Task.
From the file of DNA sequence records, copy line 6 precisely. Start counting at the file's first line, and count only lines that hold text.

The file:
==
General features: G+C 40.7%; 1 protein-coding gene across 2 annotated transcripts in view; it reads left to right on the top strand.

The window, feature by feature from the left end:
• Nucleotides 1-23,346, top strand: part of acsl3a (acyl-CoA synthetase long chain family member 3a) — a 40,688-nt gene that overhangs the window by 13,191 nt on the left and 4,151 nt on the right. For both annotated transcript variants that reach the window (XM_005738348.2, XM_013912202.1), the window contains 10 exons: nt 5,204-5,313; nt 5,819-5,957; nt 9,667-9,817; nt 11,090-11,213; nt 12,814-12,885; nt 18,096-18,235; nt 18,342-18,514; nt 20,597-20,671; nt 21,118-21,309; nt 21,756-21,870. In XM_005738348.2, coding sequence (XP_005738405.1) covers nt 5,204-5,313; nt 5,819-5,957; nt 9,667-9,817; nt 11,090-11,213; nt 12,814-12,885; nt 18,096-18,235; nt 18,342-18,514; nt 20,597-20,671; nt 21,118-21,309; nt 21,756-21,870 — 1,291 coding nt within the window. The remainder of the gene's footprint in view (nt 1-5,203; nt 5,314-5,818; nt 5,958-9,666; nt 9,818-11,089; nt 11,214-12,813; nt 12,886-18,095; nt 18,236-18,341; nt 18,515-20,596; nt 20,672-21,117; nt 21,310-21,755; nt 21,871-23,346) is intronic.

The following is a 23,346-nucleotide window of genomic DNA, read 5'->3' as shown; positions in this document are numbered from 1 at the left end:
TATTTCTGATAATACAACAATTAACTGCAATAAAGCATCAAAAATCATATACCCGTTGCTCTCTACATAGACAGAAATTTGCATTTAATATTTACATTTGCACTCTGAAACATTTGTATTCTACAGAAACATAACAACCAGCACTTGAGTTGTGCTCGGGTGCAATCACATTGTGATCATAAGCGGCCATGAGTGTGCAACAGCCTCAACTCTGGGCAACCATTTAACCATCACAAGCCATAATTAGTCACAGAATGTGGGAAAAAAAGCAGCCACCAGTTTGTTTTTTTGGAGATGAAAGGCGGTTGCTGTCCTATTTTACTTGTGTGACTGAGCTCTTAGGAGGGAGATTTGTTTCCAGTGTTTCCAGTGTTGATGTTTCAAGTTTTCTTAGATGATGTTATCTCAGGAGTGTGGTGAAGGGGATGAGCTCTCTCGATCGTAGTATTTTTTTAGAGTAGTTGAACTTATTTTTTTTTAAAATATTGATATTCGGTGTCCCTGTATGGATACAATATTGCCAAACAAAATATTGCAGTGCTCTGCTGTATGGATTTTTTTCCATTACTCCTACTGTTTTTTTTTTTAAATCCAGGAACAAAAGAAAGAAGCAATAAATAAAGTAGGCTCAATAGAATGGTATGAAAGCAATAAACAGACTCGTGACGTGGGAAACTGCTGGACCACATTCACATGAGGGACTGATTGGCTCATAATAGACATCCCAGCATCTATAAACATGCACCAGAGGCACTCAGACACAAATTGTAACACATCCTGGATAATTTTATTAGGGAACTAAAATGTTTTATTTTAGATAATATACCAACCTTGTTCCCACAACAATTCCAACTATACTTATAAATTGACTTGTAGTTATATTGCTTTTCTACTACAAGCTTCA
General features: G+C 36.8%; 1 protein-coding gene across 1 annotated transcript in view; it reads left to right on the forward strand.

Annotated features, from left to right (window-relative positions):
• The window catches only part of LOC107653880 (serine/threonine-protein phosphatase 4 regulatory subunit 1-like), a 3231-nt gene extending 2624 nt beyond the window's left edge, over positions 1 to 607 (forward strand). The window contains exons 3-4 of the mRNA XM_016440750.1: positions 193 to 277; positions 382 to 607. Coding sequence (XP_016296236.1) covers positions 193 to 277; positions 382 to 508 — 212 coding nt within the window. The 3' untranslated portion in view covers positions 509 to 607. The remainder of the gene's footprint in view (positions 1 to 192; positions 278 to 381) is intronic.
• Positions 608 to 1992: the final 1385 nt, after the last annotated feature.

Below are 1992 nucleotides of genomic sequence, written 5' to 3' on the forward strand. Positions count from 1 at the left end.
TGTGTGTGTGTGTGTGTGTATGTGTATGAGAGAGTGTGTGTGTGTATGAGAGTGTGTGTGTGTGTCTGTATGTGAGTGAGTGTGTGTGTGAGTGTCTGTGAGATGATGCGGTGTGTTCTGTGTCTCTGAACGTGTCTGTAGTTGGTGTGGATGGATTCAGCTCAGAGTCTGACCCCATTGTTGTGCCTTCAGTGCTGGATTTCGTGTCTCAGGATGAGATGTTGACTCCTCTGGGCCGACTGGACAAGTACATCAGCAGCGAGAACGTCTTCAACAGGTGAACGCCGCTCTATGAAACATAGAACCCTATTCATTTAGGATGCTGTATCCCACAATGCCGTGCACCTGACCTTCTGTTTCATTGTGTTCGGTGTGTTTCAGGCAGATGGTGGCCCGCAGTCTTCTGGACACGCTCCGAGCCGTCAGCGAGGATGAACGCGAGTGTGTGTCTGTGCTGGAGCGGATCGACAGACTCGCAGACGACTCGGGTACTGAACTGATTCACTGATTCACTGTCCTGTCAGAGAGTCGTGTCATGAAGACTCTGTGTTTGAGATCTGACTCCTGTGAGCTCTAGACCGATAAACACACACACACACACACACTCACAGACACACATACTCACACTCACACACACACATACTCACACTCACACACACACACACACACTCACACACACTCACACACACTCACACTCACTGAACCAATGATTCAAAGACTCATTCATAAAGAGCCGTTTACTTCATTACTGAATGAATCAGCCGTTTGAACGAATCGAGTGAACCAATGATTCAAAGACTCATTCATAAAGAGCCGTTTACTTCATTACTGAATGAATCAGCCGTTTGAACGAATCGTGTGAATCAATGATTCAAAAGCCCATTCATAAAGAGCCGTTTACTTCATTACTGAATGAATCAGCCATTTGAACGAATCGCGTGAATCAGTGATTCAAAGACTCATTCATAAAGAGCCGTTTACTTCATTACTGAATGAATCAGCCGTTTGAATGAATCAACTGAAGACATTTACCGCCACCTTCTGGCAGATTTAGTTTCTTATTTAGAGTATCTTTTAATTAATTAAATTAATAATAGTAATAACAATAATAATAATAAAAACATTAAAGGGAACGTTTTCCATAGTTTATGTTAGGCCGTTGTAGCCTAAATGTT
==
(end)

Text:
General features: G+C 36.8%; 1 protein-coding gene across 1 annotated transcript in view; it reads left to right on the forward strand.